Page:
Sunday, June 12, 2011

Shining Stars of Davida: Orna Barbivai

Women have served in the Israeli Defense Forces (IDF) since before the state of Israel was created in 1948. Many women fought alongside men in pre-1948 militant organizations like the Haganah and Irgun, unofficial armies to protect the Jews of Israel and fight for independence. In the 1948 Israeli War of Independence, numerous women took up arms and protected their homeland, many of them Holocaust survivors. One such example is Dr. Ruth Westheimer, the famed sex therapist, who went to Israel after she learned of her parents’ deaths in the concentration camps. Despite the fact that she was 4”7 and 17 years old, she joined the Haganah and became a scout and sniper. In the 1948 war, she got wounded to the point that she could not walk for several months. She is one of thousands of brave women and men who have served the Israeli army and made Israel a safer country for Jews.

After 1948, women were barred from actual combat due to the fear that they would be sexually assaulted if they became prisoners of war. In the 1950s and 60s, some women did rise the ranks, like Yael Rom, the first female pilot, and Hava Inbar, the first female military judge in the entire world. Throughout the 1970s and 80s, women began consistently reaching higher positions in the military. Since 2000, women have been guaranteed the opportunity to serve in the same roles as men in the military with the passage of the Equality Amendment to the Military Service Law.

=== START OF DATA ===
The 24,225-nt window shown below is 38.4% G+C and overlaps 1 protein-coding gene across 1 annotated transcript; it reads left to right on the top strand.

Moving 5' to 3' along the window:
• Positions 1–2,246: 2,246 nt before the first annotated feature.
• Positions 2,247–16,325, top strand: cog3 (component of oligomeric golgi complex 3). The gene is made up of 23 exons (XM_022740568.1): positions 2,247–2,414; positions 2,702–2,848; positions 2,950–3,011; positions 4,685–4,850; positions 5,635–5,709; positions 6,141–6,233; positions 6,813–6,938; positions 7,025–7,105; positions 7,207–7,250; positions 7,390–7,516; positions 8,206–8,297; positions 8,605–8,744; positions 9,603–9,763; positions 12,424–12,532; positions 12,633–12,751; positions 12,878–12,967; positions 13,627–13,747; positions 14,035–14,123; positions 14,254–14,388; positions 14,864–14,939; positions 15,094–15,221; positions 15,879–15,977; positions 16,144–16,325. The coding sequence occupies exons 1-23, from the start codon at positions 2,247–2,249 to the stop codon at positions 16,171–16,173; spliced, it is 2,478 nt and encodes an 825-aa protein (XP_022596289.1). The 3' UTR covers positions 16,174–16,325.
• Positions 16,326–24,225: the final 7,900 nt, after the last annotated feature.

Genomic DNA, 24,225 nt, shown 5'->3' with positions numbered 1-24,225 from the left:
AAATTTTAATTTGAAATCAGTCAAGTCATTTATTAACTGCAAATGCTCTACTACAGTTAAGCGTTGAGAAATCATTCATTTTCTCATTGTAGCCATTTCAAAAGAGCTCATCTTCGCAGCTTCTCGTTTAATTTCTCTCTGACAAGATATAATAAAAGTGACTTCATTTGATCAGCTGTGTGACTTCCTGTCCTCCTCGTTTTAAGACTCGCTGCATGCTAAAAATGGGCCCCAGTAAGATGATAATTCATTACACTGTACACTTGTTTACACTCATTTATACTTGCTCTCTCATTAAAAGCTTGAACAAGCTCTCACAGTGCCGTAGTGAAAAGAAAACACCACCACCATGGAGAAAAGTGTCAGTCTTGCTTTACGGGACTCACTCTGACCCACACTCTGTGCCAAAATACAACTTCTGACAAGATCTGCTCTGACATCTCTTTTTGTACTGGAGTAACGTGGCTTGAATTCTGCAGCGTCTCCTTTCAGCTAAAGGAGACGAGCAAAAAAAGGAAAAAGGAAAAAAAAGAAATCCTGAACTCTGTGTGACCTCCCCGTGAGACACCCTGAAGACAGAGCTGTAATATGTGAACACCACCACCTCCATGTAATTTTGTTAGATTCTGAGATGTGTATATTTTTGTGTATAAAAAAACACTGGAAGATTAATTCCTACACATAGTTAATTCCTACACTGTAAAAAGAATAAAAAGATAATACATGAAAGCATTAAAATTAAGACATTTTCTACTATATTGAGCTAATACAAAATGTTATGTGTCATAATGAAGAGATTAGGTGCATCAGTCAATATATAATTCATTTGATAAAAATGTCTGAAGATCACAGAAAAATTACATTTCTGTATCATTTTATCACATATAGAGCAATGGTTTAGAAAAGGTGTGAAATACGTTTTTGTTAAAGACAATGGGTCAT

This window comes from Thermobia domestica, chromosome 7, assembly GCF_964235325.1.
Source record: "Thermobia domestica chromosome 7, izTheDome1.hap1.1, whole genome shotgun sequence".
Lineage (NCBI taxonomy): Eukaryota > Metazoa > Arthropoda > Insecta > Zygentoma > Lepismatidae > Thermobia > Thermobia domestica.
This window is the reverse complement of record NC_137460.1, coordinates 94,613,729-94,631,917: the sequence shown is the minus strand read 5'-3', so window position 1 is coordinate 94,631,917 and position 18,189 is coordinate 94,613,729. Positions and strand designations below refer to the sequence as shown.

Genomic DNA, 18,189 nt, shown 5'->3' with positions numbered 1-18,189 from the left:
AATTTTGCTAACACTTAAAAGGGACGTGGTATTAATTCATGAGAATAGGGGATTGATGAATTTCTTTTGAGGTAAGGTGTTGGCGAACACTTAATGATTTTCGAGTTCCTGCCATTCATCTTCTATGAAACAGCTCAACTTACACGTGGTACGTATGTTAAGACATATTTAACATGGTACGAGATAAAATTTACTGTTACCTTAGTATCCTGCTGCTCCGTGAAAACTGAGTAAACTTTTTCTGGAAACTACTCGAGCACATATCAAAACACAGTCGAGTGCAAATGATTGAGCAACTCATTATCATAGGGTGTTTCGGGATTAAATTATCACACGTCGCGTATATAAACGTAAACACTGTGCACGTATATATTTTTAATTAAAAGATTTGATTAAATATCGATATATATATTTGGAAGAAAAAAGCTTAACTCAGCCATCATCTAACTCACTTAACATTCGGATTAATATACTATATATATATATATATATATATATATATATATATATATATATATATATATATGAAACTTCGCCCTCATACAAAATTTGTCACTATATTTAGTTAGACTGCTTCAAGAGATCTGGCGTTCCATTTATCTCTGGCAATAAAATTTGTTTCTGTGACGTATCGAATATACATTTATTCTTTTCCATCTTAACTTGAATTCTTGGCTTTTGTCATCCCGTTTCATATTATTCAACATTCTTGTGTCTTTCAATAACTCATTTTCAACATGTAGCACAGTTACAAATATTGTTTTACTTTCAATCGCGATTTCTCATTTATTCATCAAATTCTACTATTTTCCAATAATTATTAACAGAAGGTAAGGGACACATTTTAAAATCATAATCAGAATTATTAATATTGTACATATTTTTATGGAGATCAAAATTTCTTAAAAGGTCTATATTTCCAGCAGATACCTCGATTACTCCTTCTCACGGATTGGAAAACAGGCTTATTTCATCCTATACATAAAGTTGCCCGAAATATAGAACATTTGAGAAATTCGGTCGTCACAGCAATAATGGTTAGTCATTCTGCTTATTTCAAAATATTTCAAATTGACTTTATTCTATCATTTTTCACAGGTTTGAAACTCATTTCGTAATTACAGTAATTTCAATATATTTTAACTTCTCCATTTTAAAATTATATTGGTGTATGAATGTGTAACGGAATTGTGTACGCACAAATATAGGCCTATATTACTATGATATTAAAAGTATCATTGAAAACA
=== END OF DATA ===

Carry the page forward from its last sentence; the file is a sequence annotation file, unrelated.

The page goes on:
On May 26, 2011, Orna Barbivai was appointed as the first woman major general, the second-highest rank in the IDF, by Israeli Defense Minister Ehud Barak. She is currently a brigadier general (the third-highest rank), following in the footsteps of Amira Dotan, the first woman to serve in that position. Barbivai has worked hard to get to this point; after serving her mandatory time in 1981, she went on to become a member of the IDF Personnel Directorate (aka the Manpower Directorate and Human Resources Directorate), the military body that controls human resources. She has also been head of human resources in the Ground Forces Personnel Division and adjutant general (a military chief administrative officer).

Prime Minister Benyamin Netanyahu has celebrated Barbivai’s appointment, stating that there is “extreme importance to integrating women in top positions in the IDF.” Netanyahu has made his support for women’s rights clear in the past. On International Women’s Day, he told female soldiers that “[Israel]…is especially prominent in that it is a democratic state in which women have equal rights.” When former Israeli President Moshe Katsav was found guilty of several sexual assault accusations, Netanyahu stated that “[Katsav’s situation shows that] all are equal before the law, and that every woman has exclusive rights to her body.”

Other women have rejoiced in Barbivai’s promotion. Miri Regev, a Knesset member who served as brigadier general and IDF Spokesperson, stated that “I have no doubt that this nomination will open the door to many women officers who wish to climb higher in the chain of command. I hope this nomination won't turn out to be a one-time thing.” Tzipi Livni, the Israeli Opposition Leader in the Knesset, said that “There is no rank that is too heavy for a woman’s shoulders.”

Jewish women in the military, whether Israeli or abroad, are living out the legacy that our foremothers left us. In Judges, Deborah fought against the Canaanites, and Jael killed the Canaanites’ fleeing general Sisera. The story of Judith beheading Holofernes has also been handed down from mother to daughter. I think all Jewish feminists look forward to seeing even more women reach the highest ranks in the military that protects our homeland.

I dub Orna Barbivai into the Shining Stars of Davida - strong women and men who make us feminists proud. 

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